Lesson Objectives

By the end of this lesson, students should be able to:
  • Explain how the circulatory system helps the body.
  • Identify and describe the parts of the heart, arteries, veins, and capillaries by their shape and function.
  • Trace the path that blood travels through the heart, lungs, and body.
  • Explain the relationship between heart rate and activities that increase or decrease the body’s need for oxygen.


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Engage: Activate Prior Knowledge; Generate Interest

Activate Prior Knowledge

Prior to class, open the Discovery Education animation Cardiovascular System.and let it play

through to the end to display the image of the cardiovascular system so that is what the students see when they enter.

Begin a K-W-L chart (what I Know – what I Want to know – what I Learned) with things that students know and want to know about the heart and circulatory system.

Have students watch The Wonder of the Heart and Circulatory System, which introduces the heart and circulatory system as an amazing machine, and then add to their KWL charts.

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Stimulate Interest

Ask students to squeeze one hand into a fist, and then open it again. Instruct them to repeat the action as fast as they can for a full minute. Have students call out how their hand feels as they repeat the motion (tired, achy). Keep encouraging them to last through the minute!

When they are done, explain that the heart beats about 70 to 80 times per minute, every minute of their lives, without getting tired.

Next, have students recall how it felt to stop squeezing their hands. Ask if it was easy or difficult to stop (easy). Then ask students to try telling their hearts to stop beating. Students should report that they can’t do it.

Explain that the heartbeat is autonomic which means that it controls its own beating. (Students may know that the heart rate can be increased or decreased by exercise or emotions, which are communicated to the heart through the nervous system or hormones; however, the heart autonomously maintains some beat all the time.)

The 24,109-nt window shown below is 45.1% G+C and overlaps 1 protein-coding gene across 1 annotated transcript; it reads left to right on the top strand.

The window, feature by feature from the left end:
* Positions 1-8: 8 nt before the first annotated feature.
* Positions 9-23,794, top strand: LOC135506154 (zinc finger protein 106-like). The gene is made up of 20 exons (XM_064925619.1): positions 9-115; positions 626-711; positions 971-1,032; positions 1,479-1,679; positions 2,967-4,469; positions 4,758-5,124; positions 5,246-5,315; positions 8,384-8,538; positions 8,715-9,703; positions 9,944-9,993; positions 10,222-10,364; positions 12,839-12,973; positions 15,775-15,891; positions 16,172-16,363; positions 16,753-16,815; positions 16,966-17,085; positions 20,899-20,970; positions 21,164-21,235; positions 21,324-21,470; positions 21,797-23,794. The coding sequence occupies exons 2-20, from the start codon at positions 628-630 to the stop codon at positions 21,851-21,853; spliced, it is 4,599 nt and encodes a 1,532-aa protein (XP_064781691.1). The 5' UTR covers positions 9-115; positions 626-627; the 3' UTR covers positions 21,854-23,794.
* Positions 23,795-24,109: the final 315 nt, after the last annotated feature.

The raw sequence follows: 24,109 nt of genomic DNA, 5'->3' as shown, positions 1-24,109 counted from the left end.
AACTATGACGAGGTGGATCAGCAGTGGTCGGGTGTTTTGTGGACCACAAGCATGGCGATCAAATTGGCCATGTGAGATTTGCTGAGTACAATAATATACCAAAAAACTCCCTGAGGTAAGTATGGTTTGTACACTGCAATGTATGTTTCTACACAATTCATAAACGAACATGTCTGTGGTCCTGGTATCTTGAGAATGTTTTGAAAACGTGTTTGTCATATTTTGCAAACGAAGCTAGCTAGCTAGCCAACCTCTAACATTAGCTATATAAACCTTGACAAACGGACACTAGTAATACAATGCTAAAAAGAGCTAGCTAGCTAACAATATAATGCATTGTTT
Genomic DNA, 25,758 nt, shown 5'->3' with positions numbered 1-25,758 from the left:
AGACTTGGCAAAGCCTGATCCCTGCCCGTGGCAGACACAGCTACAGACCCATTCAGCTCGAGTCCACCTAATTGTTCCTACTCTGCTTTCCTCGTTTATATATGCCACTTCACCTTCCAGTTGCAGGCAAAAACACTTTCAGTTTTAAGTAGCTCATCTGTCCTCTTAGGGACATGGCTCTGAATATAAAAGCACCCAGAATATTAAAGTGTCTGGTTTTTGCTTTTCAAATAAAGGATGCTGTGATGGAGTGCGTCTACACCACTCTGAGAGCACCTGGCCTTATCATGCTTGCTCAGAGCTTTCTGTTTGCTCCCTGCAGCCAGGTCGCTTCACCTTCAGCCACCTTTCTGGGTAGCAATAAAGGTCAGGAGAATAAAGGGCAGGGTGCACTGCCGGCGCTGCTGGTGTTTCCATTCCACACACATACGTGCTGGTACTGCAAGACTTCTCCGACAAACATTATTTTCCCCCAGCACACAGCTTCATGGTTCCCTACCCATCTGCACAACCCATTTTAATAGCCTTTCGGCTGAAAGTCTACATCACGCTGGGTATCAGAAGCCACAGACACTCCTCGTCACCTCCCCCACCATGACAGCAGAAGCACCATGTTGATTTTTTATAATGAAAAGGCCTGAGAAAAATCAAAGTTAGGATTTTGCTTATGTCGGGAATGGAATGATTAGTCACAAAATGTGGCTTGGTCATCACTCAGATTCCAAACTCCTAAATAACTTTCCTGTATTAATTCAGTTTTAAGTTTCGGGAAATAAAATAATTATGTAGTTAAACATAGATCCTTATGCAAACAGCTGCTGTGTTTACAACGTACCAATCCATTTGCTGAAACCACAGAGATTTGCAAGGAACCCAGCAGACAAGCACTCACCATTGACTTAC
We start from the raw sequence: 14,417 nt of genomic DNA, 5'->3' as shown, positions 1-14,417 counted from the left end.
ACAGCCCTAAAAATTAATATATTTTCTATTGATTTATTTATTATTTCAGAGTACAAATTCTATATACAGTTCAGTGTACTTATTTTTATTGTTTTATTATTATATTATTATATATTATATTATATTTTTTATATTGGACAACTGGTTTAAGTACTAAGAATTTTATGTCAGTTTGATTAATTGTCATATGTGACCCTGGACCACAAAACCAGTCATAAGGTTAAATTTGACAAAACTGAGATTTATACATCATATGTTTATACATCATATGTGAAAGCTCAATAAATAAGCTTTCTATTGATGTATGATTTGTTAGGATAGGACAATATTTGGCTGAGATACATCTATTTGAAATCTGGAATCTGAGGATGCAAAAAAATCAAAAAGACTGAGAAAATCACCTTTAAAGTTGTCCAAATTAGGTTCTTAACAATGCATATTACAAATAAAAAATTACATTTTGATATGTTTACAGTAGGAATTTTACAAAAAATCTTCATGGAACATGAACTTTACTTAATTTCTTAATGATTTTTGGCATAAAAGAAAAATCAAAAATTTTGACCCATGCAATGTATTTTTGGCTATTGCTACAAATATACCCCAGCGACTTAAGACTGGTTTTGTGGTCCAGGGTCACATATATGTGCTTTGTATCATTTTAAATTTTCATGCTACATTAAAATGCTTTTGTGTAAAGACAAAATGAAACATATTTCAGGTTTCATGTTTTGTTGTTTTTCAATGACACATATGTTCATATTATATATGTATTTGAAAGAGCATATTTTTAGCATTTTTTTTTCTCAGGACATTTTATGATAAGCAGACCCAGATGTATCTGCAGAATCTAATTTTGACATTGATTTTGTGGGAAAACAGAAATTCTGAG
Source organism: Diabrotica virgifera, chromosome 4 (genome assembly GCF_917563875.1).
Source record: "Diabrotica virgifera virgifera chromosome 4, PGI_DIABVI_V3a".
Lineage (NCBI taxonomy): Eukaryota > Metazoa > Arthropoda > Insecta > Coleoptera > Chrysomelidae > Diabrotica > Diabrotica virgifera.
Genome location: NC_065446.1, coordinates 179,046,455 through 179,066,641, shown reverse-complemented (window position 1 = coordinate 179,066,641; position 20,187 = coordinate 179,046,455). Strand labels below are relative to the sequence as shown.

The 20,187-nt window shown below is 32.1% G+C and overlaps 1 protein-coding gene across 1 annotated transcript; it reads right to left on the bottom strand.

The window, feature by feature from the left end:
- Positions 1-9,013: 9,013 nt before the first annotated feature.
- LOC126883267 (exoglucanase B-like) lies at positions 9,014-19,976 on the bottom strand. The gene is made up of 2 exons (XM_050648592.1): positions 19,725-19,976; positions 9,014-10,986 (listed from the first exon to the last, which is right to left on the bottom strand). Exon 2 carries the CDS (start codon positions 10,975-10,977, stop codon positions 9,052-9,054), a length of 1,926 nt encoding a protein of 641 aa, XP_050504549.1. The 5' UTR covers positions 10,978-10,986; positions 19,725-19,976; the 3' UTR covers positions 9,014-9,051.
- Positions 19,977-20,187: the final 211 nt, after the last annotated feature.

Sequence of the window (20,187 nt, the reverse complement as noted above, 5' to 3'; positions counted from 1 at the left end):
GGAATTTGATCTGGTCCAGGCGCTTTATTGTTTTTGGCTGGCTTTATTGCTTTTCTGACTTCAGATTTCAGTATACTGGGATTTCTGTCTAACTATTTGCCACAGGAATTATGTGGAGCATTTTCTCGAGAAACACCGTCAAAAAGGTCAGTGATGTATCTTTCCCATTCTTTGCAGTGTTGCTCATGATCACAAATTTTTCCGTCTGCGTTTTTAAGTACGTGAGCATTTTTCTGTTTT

Explore: Allowing Students to Experience Content
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Post the essential questions that constitute what students will be learning. Students may read them or you may wish to read them aloud together.

  • How does the circulatory system help the body?
  • How does blood travel through your body?

Have students record the essential questions in their journal.
Have students read the passage The Body's Highways and use information gained from the passage to answer the essential questions in their journals. An eBook version is also available.

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Next, have students complete the Explorations, The Beat Goes On and The Cardiovascular System Students should answer the questions from the student guides for each in their journals.

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Explain: Firm Up Understanding; Allow Students to Explain What They Know


Begin by reviewing the K-W-L chart from yesterday, as well as the essential questions: How does the cardiovascular system help the body? How does blood travel through the body?



Tell students that they will be making a How-To book with instructions for the blood to help it travel through the body. Explain that for each place the blood goes, they will need to explain how that organ is shaped, what the organ is doing, and what the blood is doing. Note: This “book” can be turned into a more formal project or simply used as a strategy for guided note-taking during the exploration.